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Fire Ants

Fire ants are extremely aggressive when bothered, and they may sting repeatedly. When stung, people may also experience itching, followed by the appearance of a white, fluid-filled pustule. Sensitive people may also have swelling, chest pain, difficulty breathing, nausea, and sweat after being stung. If this happens, get emergency medical treatment immediately. You can dial 911, or reach a Poison Control Center by dialing 1-800-222-1222.

Fire ants were introduced into the United States in the 1920's and 1930's. Now they are considered an invasive species in the southern states from Virginia to New Mexico, as well as California and Puerto Rico. Therefore, all areas where fire ant activity has been reported are under a quarantine regulated by the USDA.

Control tips:

  • Regularly empty outside trash cans near buildings and in parks to keep fire ants from finding food.
  • Keep plants trimmed away from buildings to keep fire ants from using the plants as a bridge to the building.
  • Fire ants like greasy and oily foods, especially cat and dog foods. Take steps to keep ants from having access to pet foods.
  • Knocking down a mound repeatedly can cause it to move away from a sensitive site, such as a garden or playground.
  • Pesticides can be applied to individual ant mounds, or using a broadcast approach that involves treating a larger area.
  • Always read and follow label directions for any pesticide product.
  • Baits are available which have the potential to be carried into the colony by worker ants. This may eventually kill the queen.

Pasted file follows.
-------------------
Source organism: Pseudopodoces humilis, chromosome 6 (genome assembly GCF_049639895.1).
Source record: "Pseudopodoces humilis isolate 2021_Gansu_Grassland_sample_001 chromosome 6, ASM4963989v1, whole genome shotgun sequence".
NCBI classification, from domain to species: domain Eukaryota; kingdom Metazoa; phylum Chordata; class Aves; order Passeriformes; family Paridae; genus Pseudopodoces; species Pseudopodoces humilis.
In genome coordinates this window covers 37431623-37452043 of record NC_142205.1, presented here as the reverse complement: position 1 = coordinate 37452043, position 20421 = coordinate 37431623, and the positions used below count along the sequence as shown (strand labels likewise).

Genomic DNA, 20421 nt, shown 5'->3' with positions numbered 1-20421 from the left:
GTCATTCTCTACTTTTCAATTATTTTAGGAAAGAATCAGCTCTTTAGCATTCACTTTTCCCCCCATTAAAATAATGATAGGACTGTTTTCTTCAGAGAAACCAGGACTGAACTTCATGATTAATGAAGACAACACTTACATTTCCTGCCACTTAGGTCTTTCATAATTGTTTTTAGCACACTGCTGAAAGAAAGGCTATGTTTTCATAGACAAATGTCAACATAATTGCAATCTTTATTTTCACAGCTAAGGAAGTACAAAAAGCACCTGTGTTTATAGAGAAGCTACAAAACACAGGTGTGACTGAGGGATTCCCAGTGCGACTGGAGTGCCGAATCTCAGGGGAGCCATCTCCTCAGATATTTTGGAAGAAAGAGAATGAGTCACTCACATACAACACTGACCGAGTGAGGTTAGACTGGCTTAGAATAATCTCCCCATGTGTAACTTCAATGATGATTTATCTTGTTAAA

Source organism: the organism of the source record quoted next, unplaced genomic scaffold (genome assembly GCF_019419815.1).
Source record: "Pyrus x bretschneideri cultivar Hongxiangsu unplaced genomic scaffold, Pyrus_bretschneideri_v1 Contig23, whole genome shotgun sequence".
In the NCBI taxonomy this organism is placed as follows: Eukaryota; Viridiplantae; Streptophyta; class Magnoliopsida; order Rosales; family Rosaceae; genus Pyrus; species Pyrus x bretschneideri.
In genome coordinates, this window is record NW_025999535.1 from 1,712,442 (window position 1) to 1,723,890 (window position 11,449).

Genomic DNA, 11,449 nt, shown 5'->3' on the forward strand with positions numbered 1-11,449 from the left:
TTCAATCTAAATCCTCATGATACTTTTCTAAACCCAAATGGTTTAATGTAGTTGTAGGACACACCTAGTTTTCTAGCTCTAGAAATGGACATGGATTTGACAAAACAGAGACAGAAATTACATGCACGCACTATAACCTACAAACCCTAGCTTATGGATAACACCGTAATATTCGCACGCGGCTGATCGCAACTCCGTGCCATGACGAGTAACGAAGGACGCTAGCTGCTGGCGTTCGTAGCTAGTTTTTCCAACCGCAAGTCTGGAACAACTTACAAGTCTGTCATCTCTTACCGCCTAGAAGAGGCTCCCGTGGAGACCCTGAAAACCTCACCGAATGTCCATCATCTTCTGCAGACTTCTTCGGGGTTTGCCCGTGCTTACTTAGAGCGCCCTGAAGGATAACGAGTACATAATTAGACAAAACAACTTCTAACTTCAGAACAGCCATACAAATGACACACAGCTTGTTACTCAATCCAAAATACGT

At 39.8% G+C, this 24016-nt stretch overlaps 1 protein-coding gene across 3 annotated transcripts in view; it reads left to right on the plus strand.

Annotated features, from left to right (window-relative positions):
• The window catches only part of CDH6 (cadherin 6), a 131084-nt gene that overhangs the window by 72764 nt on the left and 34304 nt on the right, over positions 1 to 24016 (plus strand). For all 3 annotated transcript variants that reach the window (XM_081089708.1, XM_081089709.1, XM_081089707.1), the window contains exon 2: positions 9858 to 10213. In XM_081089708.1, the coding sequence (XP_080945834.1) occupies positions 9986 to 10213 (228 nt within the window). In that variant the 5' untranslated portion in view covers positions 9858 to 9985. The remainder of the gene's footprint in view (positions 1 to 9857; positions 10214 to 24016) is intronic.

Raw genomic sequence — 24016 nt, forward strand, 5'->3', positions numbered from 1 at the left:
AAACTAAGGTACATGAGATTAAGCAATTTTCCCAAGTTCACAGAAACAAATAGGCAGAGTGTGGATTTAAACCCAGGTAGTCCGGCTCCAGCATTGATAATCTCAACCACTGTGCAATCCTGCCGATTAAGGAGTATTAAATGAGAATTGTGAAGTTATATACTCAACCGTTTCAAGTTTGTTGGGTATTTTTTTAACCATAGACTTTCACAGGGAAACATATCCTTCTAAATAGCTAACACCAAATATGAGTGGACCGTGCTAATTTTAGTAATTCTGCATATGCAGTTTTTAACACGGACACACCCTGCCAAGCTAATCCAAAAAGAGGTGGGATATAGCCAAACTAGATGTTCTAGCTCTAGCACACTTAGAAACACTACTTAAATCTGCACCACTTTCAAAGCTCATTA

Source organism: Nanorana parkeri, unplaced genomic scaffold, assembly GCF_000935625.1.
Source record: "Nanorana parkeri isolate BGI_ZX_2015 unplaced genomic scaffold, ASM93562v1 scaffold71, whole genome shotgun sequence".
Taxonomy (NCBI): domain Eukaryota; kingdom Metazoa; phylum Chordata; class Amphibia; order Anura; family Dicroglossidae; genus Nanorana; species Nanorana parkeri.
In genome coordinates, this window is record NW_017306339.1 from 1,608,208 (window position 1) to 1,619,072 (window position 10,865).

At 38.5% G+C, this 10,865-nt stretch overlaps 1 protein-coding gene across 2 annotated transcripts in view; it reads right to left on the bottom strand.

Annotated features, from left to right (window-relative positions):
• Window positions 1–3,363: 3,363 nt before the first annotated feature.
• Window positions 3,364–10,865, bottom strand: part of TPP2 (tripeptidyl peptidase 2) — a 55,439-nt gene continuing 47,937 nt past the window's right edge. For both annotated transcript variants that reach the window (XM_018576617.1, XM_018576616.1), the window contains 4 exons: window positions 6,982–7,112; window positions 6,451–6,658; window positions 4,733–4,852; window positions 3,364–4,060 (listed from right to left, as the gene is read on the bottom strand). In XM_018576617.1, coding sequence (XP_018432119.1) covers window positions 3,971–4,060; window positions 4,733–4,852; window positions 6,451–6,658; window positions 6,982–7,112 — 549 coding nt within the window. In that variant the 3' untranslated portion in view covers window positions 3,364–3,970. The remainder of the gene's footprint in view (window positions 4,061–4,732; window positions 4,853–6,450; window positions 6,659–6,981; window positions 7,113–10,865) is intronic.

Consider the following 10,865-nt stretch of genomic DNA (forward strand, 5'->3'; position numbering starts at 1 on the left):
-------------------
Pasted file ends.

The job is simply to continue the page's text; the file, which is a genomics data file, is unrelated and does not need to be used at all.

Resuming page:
• Fire ants often infest electrical equipment. For safety reasons, only a licensed pest control operator or an electrician should treat fire ants in or near these areas.

If you have questions about this, or any pesticide-related topic, please call NPIC at 1-800-858-7378 (8:00am - 12:00pm PST), or email us at npic@ace.orst.edu.

Last updated September 18, 2020

Fire Ants

  • Identify the ant species before moving forward. Control techniques are different for carpenter ants and other ants.
  • Finding the nest is the key. Follow trails to find the mound.
  • Fire ants eat greasy or oily materials. Keep trash cans covered, and pet food inaccessible.
  • Knocking down a fire ant mound repeatedly can cause it to move.
  • Mounds can be scalded with very hot water or treated with pesticides.
  • Baits are available that can be carried into the colony by worker ants. This can eventually kill the queen.
  • Find out if your community has a program to manage fire ants.
  • Keep plants trimmed away from buildings. They can serve as a fire ant bridge to the building.
  • If you have infested electrical equipment, get an expert involved. Consult an electrician or pest management professional.

If you choose to use a pesticide, read the label before you buy. Try a lower toxicity product first.

If you have a pesticide product in mind, have your label handy and click here for information about that product.

County Extension Offices

Through its county agents, the Cooperative Extension Service gives individuals access to the resources at land-grant universities across the nation. These universities are centers for research in many subjects, including entomology (the study of insects) and agriculture. Each county within the United States has an Extension office, which is staffed with agents who work closely with university-based Extension specialists to deliver answers to your questions about gardening, agriculture, and pest control. You can find the phone number for your local county extension office in the local government section (often marked with blue pages) of your telephone directory or by clicking on the map below.

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U.S. Territories:

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Additional Resources:

Related Topics:

What are pests?

Learn about a pest

Identify a pest

Control a pest

Integrated Pest Management

What are pesticides?





Natural and Biological Pesticides



Other types of pesticides

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